A homophone is a word that is pronounced like another word, but it has a different spelling and meaning.
There is a literary pandemic of homophonphobia-the fear of actually checking to see what you wrote is actually the correct form of what you intended to write. Now, I know use dashes too much–semi-colons just don’t do it for me. And not too long ago, a friend schooled me on the proper use of a colon. But, for the love–heard and herd are not interchangeable. They never have been, and they never will be. It is like saying that two plus two is suddenly five. Just in case anyone is wondering, these homophone lessons can be found in the second grade curriculum.
I put this lesson together to clarify the issue.
“Has anyone seen Logray? We are supposed to have lunch.”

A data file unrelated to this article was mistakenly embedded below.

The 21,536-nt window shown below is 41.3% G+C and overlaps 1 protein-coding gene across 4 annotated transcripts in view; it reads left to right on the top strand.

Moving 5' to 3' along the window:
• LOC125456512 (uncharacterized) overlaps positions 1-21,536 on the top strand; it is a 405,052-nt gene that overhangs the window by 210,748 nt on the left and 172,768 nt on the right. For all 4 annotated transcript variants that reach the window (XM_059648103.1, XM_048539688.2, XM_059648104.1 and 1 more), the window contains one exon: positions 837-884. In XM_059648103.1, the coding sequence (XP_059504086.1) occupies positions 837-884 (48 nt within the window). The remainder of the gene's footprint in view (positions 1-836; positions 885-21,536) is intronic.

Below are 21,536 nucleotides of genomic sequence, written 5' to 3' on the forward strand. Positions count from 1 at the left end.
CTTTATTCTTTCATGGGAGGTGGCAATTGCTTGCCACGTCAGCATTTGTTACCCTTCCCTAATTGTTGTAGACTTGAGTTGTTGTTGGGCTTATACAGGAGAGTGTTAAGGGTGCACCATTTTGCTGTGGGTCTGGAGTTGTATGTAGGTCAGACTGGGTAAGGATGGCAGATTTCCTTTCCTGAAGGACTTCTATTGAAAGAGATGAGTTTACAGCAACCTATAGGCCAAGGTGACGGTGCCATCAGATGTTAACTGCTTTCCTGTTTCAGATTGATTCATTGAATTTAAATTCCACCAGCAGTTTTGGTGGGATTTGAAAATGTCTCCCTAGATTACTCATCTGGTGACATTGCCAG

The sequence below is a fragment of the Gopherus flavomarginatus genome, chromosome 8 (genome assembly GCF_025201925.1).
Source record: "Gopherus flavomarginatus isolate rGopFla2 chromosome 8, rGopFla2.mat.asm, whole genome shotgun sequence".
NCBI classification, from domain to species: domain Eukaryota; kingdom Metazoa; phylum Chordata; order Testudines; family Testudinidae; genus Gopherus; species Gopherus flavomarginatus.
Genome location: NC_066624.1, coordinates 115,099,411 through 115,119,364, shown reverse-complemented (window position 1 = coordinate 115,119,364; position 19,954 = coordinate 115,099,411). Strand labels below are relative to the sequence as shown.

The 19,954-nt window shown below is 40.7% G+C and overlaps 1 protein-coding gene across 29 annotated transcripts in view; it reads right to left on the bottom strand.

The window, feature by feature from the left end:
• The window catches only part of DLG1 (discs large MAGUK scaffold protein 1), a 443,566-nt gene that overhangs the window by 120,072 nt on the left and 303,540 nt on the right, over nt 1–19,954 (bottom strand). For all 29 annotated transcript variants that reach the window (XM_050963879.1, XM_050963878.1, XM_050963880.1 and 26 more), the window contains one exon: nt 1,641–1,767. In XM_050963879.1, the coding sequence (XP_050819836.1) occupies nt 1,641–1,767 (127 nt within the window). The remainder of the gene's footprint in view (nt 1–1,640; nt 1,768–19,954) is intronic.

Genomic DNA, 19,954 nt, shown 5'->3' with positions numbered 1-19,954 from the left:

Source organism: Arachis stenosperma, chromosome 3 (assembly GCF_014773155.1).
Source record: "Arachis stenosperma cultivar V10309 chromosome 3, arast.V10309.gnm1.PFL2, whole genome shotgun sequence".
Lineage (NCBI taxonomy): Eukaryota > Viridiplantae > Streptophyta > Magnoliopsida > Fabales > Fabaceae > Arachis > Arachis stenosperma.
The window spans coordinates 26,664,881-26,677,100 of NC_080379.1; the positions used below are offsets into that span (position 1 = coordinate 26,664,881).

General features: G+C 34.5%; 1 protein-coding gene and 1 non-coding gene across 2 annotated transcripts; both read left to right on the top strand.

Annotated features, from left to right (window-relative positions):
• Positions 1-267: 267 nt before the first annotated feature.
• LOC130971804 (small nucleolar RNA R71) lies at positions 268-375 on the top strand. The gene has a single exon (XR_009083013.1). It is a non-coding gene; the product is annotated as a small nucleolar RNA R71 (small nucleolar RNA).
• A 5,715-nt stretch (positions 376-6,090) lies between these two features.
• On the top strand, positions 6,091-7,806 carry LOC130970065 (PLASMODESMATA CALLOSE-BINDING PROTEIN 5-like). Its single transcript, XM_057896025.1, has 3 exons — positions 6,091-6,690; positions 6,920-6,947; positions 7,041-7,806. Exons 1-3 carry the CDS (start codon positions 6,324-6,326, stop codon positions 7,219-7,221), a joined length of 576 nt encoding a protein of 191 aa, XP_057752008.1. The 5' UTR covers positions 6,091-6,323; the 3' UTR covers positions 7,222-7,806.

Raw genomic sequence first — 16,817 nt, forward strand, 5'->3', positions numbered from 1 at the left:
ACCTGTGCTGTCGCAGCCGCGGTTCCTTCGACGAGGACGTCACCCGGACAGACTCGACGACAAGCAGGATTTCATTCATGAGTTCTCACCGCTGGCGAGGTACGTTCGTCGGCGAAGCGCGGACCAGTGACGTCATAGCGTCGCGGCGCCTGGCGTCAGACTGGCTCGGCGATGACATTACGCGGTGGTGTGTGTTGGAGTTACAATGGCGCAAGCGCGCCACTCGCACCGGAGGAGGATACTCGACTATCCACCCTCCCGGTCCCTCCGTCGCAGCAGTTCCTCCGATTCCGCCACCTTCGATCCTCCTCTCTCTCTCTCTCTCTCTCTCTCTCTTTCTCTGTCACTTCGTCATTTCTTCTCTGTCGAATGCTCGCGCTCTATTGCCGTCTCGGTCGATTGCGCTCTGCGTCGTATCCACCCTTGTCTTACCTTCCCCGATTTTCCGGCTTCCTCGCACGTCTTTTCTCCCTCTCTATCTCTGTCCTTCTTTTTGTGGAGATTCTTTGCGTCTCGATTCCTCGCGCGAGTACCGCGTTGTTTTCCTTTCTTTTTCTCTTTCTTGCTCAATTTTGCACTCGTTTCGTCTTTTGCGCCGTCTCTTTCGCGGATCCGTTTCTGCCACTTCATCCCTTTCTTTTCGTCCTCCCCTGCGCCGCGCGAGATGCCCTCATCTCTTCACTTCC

“Isn’t he over they’re?”
“Stop right there Troopie! You used the wrong form of there. THEY’RE is a con-trac-tion. It means they are. So you were really saying, “He was over they are.” Now that doesn’t make sense, does it?”
“Why do I get the feeling he is over their?”
“Goodness gracious! The grammar force is definitely NOT with you! You used the wrong form of there. You used THEIR which shows ownership. Now that doesn’t make sense, does it? Look! THERE he is! It looks like he made a few friends.”
The next lesson will be on threw, through, and thru.